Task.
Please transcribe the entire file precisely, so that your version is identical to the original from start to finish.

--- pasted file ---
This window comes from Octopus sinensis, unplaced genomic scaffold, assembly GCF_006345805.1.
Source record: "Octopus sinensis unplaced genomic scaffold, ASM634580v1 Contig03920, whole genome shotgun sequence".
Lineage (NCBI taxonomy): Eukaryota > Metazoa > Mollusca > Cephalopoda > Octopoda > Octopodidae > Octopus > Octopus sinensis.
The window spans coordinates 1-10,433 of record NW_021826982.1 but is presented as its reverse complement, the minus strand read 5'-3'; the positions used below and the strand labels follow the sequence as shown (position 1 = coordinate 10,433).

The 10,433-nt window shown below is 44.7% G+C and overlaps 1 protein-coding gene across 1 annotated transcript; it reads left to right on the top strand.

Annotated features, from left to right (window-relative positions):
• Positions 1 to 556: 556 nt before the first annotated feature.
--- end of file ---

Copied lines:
This window comes from Octopus sinensis, unplaced genomic scaffold, assembly GCF_006345805.1.
Source record: "Octopus sinensis unplaced genomic scaffold, ASM634580v1 Contig03920, whole genome shotgun sequence".
Lineage (NCBI taxonomy): Eukaryota > Metazoa > Mollusca > Cephalopoda > Octopoda > Octopodidae > Octopus > Octopus sinensis.
The window spans coordinates 1-10,433 of record NW_021826982.1 but is presented as its reverse complement, the minus strand read 5'-3'; the positions used below and the strand labels follow the sequence as shown (position 1 = coordinate 10,433).

The 10,433-nt window shown below is 44.7% G+C and overlaps 1 protein-coding gene across 1 annotated transcript; it reads left to right on the top strand.

Annotated features, from left to right (window-relative positions):
• Positions 1 to 556: 556 nt before the first annotated feature.